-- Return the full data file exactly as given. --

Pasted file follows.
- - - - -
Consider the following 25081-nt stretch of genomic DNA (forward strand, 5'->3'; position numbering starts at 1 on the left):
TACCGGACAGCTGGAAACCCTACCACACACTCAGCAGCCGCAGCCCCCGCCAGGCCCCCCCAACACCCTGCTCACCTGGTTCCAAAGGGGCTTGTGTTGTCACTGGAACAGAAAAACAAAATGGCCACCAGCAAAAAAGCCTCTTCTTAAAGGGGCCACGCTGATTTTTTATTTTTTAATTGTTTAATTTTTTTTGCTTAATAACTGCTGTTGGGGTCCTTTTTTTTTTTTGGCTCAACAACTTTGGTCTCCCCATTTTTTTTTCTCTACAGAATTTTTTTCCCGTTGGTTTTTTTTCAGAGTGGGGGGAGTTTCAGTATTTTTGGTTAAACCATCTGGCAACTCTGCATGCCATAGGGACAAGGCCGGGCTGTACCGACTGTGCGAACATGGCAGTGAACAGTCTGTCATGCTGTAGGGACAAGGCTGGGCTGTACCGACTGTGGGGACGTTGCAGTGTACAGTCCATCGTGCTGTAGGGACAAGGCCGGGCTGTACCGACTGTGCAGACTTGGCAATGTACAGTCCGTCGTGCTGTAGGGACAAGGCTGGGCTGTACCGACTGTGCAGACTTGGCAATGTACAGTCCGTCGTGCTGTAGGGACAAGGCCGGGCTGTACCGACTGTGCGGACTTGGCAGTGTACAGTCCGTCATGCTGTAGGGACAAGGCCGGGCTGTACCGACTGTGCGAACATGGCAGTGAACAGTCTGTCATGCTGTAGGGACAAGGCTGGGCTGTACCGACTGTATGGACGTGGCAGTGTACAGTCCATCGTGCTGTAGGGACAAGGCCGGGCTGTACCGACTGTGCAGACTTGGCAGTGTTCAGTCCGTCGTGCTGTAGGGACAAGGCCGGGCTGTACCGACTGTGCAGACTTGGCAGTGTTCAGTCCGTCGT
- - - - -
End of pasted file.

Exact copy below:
Consider the following 25081-nt stretch of genomic DNA (forward strand, 5'->3'; position numbering starts at 1 on the left):
TACCGGACAGCTGGAAACCCTACCACACACTCAGCAGCCGCAGCCCCCGCCAGGCCCCCCCAACACCCTGCTCACCTGGTTCCAAAGGGGCTTGTGTTGTCACTGGAACAGAAAAACAAAATGGCCACCAGCAAAAAAGCCTCTTCTTAAAGGGGCCACGCTGATTTTTTATTTTTTAATTGTTTAATTTTTTTTGCTTAATAACTGCTGTTGGGGTCCTTTTTTTTTTTTGGCTCAACAACTTTGGTCTCCCCATTTTTTTTTCTCTACAGAATTTTTTTCCCGTTGGTTTTTTTTCAGAGTGGGGGGAGTTTCAGTATTTTTGGTTAAACCATCTGGCAACTCTGCATGCCATAGGGACAAGGCCGGGCTGTACCGACTGTGCGAACATGGCAGTGAACAGTCTGTCATGCTGTAGGGACAAGGCTGGGCTGTACCGACTGTGGGGACGTTGCAGTGTACAGTCCATCGTGCTGTAGGGACAAGGCCGGGCTGTACCGACTGTGCAGACTTGGCAATGTACAGTCCGTCGTGCTGTAGGGACAAGGCTGGGCTGTACCGACTGTGCAGACTTGGCAATGTACAGTCCGTCGTGCTGTAGGGACAAGGCCGGGCTGTACCGACTGTGCGGACTTGGCAGTGTACAGTCCGTCATGCTGTAGGGACAAGGCCGGGCTGTACCGACTGTGCGAACATGGCAGTGAACAGTCTGTCATGCTGTAGGGACAAGGCTGGGCTGTACCGACTGTATGGACGTGGCAGTGTACAGTCCATCGTGCTGTAGGGACAAGGCCGGGCTGTACCGACTGTGCAGACTTGGCAGTGTTCAGTCCGTCGTGCTGTAGGGACAAGGCCGGGCTGTACCGACTGTGCAGACTTGGCAGTGTTCAGTCCGTCGT